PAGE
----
Latest posts by Sarah Aurora (see all)
- Why I Hate The Phrase ‘Curiosity Killed The Cat’ - July 24, 2018
- Why I’m Proud To Be Dutch – 5 Things The Netherlands Is Famous For - June 4, 2018
- 24 Things 24 Years Of Friends Has Taught Us - March 28, 2018
You know the phrase ‘curiosity killed the cat’? Yeah? Well I hate it.
The phrase can be used in one of two situations. The first being when someone is trying to find out something about someone else that is not theirs to find out, so one can say curiosity killed the cat to shut them up and stop them from asking any more questions on something that is totally not their business. In this case, yes, go ahead and use the phrase because meddling in other people’s business is nothing to be proud of.
And if it would’ve stopped here I wouldn’t be writing up this post. But the fact is that that’s not the only type of occasion where that phrase is used. Unfortunately.
Another occasion in which this can be said is when genuinely someone is telling someone else that they are being too curious about a particular topic that they are interested in (that or they are too lazy or annoyed to answer any more questions, which in my eyes is basically equally as bad).
This occasion, seemingly harmless, has happened to me one too many times.
I could be curious about something and want to learn more about it so I start asking questions to a friend or anyone else close to me, only to be rudely stopped because, did you know? Curiosity killed the cat. Actually Allen, curiosity did not kill the cat, you know what it did kill? Genuine curiosity, something we, as a human species, have a lack of at times.
Because the only thing you’re doing by telling someone not to be curious, is that you’re making them less curious. Or at the very least, you’re not giving them the opportunity to be curious which leads to some people becoming scarred to further ask anymore questions to anyone.
By telling someone to shut up and not ask anymore questions you are telling someone that being curious and wanting to learn is not something you would want to do.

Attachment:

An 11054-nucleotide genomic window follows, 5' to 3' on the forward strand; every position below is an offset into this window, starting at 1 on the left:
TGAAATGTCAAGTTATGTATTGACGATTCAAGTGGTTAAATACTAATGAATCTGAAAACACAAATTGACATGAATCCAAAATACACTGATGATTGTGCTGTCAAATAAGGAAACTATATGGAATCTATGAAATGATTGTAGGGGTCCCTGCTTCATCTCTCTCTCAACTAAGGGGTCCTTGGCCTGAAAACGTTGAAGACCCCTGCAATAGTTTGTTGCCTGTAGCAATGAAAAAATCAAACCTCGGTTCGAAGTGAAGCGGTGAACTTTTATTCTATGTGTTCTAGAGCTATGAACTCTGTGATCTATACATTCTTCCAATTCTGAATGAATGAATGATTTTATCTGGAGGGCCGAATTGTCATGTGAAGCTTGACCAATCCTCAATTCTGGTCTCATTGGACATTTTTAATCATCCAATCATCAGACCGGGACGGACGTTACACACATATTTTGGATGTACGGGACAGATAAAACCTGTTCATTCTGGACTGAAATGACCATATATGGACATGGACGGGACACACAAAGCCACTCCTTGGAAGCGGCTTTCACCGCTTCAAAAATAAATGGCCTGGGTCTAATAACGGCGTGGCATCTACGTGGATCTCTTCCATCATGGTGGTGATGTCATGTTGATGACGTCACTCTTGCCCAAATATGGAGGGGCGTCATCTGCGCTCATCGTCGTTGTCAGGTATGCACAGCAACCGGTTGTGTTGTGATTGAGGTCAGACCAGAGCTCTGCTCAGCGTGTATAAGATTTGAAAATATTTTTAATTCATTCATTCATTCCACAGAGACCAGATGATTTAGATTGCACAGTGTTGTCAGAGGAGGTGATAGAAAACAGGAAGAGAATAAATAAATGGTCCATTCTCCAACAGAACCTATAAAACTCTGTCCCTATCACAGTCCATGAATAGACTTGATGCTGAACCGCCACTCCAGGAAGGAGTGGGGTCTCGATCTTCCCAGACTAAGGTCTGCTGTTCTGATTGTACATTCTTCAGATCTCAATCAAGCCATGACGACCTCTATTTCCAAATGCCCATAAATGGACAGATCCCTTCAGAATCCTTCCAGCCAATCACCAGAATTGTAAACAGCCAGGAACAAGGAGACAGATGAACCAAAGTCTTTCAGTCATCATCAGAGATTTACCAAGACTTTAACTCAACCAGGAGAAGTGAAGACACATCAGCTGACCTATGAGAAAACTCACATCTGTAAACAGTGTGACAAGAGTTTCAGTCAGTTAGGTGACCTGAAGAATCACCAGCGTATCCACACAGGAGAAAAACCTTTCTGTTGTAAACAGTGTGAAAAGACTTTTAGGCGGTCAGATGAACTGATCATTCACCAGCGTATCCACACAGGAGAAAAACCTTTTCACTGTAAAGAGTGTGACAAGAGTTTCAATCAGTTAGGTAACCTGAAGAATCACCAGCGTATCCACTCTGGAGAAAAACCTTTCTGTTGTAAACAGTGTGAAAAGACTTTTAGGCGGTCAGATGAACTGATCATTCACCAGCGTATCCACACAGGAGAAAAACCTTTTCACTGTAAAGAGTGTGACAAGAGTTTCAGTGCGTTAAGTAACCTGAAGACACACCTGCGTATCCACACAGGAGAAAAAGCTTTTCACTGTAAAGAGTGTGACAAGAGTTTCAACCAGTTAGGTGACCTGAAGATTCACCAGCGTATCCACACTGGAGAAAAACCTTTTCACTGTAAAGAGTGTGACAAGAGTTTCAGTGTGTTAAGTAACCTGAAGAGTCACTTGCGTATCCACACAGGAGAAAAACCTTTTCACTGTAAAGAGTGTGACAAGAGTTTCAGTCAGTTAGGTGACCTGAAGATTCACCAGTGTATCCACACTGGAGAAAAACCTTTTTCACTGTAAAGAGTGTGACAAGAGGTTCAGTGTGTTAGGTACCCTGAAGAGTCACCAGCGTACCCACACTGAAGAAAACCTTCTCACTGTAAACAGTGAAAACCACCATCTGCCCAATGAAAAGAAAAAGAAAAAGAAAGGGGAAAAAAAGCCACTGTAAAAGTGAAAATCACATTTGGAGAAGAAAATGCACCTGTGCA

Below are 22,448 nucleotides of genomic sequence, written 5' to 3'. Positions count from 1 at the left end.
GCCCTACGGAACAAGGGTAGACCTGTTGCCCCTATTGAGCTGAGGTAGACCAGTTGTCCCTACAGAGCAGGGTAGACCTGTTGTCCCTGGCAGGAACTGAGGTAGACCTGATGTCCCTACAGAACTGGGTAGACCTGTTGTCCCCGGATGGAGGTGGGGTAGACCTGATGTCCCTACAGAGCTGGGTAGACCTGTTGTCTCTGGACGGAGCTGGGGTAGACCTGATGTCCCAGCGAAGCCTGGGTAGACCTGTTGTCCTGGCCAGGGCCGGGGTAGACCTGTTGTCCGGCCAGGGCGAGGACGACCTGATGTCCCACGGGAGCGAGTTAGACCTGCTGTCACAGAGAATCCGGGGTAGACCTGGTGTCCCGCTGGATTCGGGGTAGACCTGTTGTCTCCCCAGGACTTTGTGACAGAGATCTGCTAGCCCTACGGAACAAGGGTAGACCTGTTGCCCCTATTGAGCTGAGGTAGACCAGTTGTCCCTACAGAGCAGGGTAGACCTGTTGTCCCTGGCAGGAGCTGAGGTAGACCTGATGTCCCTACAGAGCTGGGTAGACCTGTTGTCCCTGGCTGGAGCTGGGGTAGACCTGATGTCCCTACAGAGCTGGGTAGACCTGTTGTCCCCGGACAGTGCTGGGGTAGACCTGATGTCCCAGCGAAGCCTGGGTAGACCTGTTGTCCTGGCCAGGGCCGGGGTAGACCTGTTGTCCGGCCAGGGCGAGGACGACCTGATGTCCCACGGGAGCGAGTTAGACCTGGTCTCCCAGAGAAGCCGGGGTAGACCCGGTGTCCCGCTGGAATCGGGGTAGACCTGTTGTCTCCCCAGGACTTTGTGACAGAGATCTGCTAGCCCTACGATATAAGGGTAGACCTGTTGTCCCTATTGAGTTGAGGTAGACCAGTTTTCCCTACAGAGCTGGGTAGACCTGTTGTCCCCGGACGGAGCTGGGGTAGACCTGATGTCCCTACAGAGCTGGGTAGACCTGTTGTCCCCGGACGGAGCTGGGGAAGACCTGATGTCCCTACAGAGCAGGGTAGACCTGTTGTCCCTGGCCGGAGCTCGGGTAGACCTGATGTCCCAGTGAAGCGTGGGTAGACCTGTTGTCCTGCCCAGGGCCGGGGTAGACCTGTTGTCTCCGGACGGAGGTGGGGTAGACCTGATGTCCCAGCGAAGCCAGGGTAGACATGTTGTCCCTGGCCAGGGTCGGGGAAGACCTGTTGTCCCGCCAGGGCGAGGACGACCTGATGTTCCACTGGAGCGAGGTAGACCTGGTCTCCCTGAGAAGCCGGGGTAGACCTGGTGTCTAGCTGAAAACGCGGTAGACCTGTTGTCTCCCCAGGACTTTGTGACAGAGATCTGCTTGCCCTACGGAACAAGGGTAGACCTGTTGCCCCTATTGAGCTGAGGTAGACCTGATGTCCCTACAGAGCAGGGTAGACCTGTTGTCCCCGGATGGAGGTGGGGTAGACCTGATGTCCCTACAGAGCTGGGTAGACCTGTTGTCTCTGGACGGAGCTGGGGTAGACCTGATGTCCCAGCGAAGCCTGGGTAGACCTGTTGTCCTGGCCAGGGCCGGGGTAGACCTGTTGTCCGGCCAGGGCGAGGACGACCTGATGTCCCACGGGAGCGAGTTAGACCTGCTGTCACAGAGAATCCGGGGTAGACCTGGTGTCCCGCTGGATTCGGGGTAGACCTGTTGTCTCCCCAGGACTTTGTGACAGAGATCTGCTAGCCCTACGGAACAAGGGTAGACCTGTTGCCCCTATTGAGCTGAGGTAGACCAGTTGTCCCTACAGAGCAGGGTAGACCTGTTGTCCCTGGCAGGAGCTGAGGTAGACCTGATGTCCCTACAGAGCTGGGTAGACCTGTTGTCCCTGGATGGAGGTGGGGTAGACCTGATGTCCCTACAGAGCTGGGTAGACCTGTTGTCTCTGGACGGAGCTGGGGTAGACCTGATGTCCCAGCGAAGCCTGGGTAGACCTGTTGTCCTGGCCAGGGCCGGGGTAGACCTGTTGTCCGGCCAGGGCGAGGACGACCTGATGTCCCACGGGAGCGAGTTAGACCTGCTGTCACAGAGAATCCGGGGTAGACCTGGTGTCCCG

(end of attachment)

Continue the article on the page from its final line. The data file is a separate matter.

Besides, since when has being curious become such a negative? Don’t we teach our children to be curious and ask questions because they are just starting to learn about everything? Don’t we want them to learn as much as possible? Isn’t that why they go to school? So why is it any different for people past primary school or middle school? Is it from then just meant to be: learn what you are taught but definitely don’t take an interest to learn anything else or ask any questions? Shouldn’t curiosity be praised instead of put down?
I know at my old Spanish high school I never felt encouraged to ask questions. This was partly because of the few twats in the class that only asked “stupid” questions – if they even exist – but mostly it was because the teachers didn’t feel like teaching, essentially.
But teachers at schools isn’t where the problem stops, it’s only where the problem starts, in most cases. If you are taught in school that curiosity is not something to be proud of, how is the rest of your life going to be any different? And if you have come out of school with a positive experience or you’ve somehow managed to still come out with a positive outlook then this will most likely last about 0.2 seconds when you start mingling in the outside world.
Hopefully not, and if you’ve still not experienced anything I’ve been talking about then I am really happy for you and hope no-one ever reiterates this awful phrase to you in the wrong setting.
Often people don’t have the time or patience to answer all of your questions. Of course this is a generalisation (as is everything here, as you’ve hopefully already picked up on) but a lot of people – at least in my experience – don’t tend to enjoy having thrown 10 questions at them on a topic they know something about. Of course the way these questions are asked plays a big part in how likely someone is to answer, but if this is done very politely, why are we then still like this?
And even if you don’t feel like explaining something, you might have had a bad day or whatever other reason you have. Why then use the phrase ‘curiosity killed the cat’ to decline the person’s genuine interest? There’s nothing wrong with expressing the fact that you’ve had a bad day and don’t feel like answering those questions at the minute, there’s always the internet, another person or simply another time to redirect them to. But insinuating that asking those questions about that topic – which is essentially wanting to learn more about that topic – is a bad thing? Nah that’s taking it too far mate
Wanting to learn something new is never a bad thing.
Because no, curiosity most certainly did not kill the cat. We should all be curious, remain curious, keep being curious. Just be curious, ask questions and learn.
So can we please stop saying that phrase all together? Let’s teach our kids as well as our adults that it’s okay to be curious and to learn, and let’s not put them down in such a way that insinuates that that might be something to not be proud of.
It most definitely is.
What do you think about the phrase? Are you curious?